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The Adrian Kantrowitz Papers

Letter from Adrian Kantrowitz to Jack A. Cannon pdf (109,767 Bytes) transcript of pdf
Letter from Adrian Kantrowitz to Jack A. Cannon
Number of Image Pages:
2 (109,767 Bytes)
1962-03-20 (March 20, 1962)
Kantrowitz, Adrian
Cannon, Jack A.
University of California, Los Angeles. School of Medicine
Reproduced with permission of Adrian Kantrowitz.
Medical Subject Headings (MeSH):
Pacemaker, Artificial
Exhibit Category:
Expanding Technological Possibilities, 1955-1970
Unique Identifier:
Document Type:
Letters (correspondence)
Physical Condition:
Folder: Inquiries and miscellaneous, 1961-1970
March 20, 1962
Dear Dr. Cannon:
Thank you for your very gracious note of March 14th. I was pleased to learn of your good experience with our pacemaker.
Two papers have been prepared and are to be published. As soon as reprints of these articles are available, I will be happy to send them to you.
In the last 18 cases in which we have implanted a cardiac pacemaker, we had a cardiac catheter electrode in position throughout the operative procedure. We have found it comforting to have the patient driven continuously with any suitable external pacemaker though this electrode catheter. When we have done this, we have not had any difficulty with the placement of the implantable pacemaker. As soon as the electrodes of the implantable pacemaker are in position, the anesthetist turns off the external pacemaker or detaches it from the end of the catheter electrode. The catheter electrode can then be easily removed, usually in the Recovery Room.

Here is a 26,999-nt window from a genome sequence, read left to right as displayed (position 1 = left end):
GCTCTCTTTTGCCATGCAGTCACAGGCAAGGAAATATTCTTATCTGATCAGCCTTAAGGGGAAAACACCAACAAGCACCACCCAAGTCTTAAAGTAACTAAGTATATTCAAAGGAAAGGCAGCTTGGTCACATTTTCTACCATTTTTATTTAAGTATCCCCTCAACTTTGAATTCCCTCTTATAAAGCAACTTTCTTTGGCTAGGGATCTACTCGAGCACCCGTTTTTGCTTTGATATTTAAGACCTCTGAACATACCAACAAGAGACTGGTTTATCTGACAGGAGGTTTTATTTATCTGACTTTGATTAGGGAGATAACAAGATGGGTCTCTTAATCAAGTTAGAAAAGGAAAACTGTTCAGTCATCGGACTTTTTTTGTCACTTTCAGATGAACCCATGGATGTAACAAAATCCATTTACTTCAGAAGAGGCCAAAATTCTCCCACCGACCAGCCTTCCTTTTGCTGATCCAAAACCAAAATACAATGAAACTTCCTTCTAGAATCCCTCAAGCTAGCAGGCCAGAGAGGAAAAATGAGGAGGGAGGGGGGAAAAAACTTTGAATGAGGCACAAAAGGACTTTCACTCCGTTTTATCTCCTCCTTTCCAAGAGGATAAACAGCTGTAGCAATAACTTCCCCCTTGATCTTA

We have purchased our electrode catheters directly from
United States Catheter and Instrument Corp.
334 Bay Street
Glen Falls, New York.
We have been using Sizes 5 and 6 and have found them entirely satisfactory. Our usual maneuver is to pass the catheter through the left saphenous vein into the right ventricle.
The tip of the catheter must lie against the endocardium of the right ventricle, either in its apex or near the outflow tract.
If the tip of the catheter passes either into the pulmonary artery or into the right auricle, it will not pace the heart. As long as the tip is in contact with the endocardium of the right ventricle, the patient can be paced with very low voltages.
As far as the availability of the implantable pacemakers from GE is concerned, I understand that there is still some difficulty with this. I am expecting the delivery of several pacemakers by the end of this week. If you require one very quickly, I will be happy to send one of mine out to you and then you can replace it when one that you order arrives.
If there is any way that I can be of further help to you, please don't hesitate to write me.
Sincerely yours,
Adrian Kantrowitz, M.D.
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